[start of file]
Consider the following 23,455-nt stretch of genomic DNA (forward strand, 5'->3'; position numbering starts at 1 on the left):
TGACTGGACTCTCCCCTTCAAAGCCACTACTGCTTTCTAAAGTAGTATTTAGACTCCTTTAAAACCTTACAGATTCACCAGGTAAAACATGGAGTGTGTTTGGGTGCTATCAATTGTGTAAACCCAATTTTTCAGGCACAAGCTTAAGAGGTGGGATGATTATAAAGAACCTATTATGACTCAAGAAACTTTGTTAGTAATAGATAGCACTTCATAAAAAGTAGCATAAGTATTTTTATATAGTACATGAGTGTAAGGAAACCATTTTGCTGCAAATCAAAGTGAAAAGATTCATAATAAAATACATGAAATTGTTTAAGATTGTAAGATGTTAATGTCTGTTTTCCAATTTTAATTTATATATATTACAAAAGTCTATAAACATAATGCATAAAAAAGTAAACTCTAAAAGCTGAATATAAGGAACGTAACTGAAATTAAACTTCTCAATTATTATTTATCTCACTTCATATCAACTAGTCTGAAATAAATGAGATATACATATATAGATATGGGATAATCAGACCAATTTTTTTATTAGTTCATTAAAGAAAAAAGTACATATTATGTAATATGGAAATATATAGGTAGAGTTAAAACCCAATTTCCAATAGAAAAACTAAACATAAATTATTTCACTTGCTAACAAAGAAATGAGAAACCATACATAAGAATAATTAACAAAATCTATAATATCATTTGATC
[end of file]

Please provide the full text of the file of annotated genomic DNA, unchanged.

Consider the following 23,455-nt stretch of genomic DNA (forward strand, 5'->3'; position numbering starts at 1 on the left):
TGACTGGACTCTCCCCTTCAAAGCCACTACTGCTTTCTAAAGTAGTATTTAGACTCCTTTAAAACCTTACAGATTCACCAGGTAAAACATGGAGTGTGTTTGGGTGCTATCAATTGTGTAAACCCAATTTTTCAGGCACAAGCTTAAGAGGTGGGATGATTATAAAGAACCTATTATGACTCAAGAAACTTTGTTAGTAATAGATAGCACTTCATAAAAAGTAGCATAAGTATTTTTATATAGTACATGAGTGTAAGGAAACCATTTTGCTGCAAATCAAAGTGAAAAGATTCATAATAAAATACATGAAATTGTTTAAGATTGTAAGATGTTAATGTCTGTTTTCCAATTTTAATTTATATATATTACAAAAGTCTATAAACATAATGCATAAAAAAGTAAACTCTAAAAGCTGAATATAAGGAACGTAACTGAAATTAAACTTCTCAATTATTATTTATCTCACTTCATATCAACTAGTCTGAAATAAATGAGATATACATATATAGATATGGGATAATCAGACCAATTTTTTTATTAGTTCATTAAAGAAAAAAGTACATATTATGTAATATGGAAATATATAGGTAGAGTTAAAACCCAATTTCCAATAGAAAAACTAAACATAAATTATTTCACTTGCTAACAAAGAAATGAGAAACCATACATAAGAATAATTAACAAAATCTATAATATCATTTGATC